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Theme Gardens

I love to have a client give me a garden theme to work with. A theme for a garden can be defined as simply collecting plants of a similar color or hue. Or by selecting a historical, geographical or physiological group of plants. I am often asked to limit the color palate to pastels or even to a particular color or pair of colors. I do have a few clients that love the hot colors, magenta, orange, yellow and purple. One describes her taste as that of a Puerto Rican Wedding, and the result has certainly become a very flamboyant garden.

Gardens can be separated into sections by plants of similar type, such as a rose garden, or an herb garden. By collecting all of the plants in a particular genus or tightly defined group such as cycads, ferns, lavenders or succulents, the similarities in the plant material make the theme work while the differences make the palette interesting. I like to use rare and exotic plants, not so much because of their rarity but because they catch people's eye due to the unfamiliar aspects of each plant. By delving deeply into a collection of similar odd plants a strong theme can develop.

Butterfly gardens and wildlife gardens are popular. I put birdhouses, bat houses, mason bee houses, and ponds into these landscapes to encourage the wildlife. I am yet to be convinced that butterfly houses attract anything other than spiders but they are fun so I put them up regardless. I provide a diverse array of plant heights for cover and separate housing from places where cats or other predators might hide out. I chose plants that will provide food throughout the year.

Attracting hummingbirds to your garden is often a gardener's goal. There is plenty of garden art the add to your hummingbird garden. Hummingbirds love long tubular red or orange-red flowers. If I want hummingbirds (I love them and almost everybody else does too) I put out the plants that will make them happy. My most successful hummingbird attractor is Cuphea micropetala. It is related to the cigar plants and the hummer's stake it out and guard it closely. Many members of the Salvia genus have long tubular flowers and a number are red, most attract the hummingbirds. But even those that are not red attract the hummingbirds.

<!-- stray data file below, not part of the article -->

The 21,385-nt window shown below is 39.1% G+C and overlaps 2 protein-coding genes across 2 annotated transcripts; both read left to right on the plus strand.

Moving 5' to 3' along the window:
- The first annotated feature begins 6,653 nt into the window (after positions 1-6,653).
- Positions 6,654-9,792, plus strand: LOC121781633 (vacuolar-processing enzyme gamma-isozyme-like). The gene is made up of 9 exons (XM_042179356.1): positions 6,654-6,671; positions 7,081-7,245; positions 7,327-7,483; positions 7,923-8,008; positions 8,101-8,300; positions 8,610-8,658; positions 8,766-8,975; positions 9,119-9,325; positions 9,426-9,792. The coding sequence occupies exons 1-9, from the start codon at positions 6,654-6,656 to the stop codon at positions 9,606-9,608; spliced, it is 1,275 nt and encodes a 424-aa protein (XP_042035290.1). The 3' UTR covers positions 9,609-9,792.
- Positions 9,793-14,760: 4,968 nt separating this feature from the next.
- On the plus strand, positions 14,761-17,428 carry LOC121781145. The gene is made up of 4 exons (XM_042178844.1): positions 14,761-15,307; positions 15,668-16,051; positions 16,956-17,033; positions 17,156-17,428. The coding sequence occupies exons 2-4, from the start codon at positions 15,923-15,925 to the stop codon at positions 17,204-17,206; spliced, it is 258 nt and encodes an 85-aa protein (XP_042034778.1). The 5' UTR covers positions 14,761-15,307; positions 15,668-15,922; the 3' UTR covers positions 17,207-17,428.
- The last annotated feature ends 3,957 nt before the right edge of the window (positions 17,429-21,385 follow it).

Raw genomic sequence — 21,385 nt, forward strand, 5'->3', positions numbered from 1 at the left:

Using lavender or medicinal herbs is a great way to make your theme garden entertaining and fantastically fragrant too. There are a host of lavenders that grow in our area. With regular pruning they can provide more lavender than you could ever use in your drawers, to protect your woolens, in pot pourri, or soap. I use a number of herbs as ingredients for tea and in the kitchen garden. I plant a large numbers of sages and species geraniums. Many of these Salvia's have been used medicinally and are highly fragrant.

One of the most unusual garden themes that I was asked to create was an Alzheimer's Garden. The main requirement was that the plants not hurt the patients. The plants for this garden had to be non-toxic and not thorny. A strong theme for the alzheimer's Garden was defined by a walking circuit around a central lawn. Moving water is very therapeutic but also can be dangerous. I made a basin that was filled with large cobbles so the water would be not be deep enough to be a threat and the rocks too heavy to play with. The plants also had to be resilient to trampling during the patients occasional off path adventure. The donor's relative had a tendency to eat plants and charge off through the beds and this garden accommodates this very well. Alzheimer's patients can gain great stimulus from working with and observing the plants in the garden.

There are plenty of other themes to wrap your garden design around, from kids, to statues (something my kids have never been). Gardens with religious iconography can make for a very reflective space. While gardens with wild color and textural variations can liven the spirit. Plant what you like and plant enough to make a strong statement. Plenty of folks will compliment your efforts.


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Last modified: July 4, 2015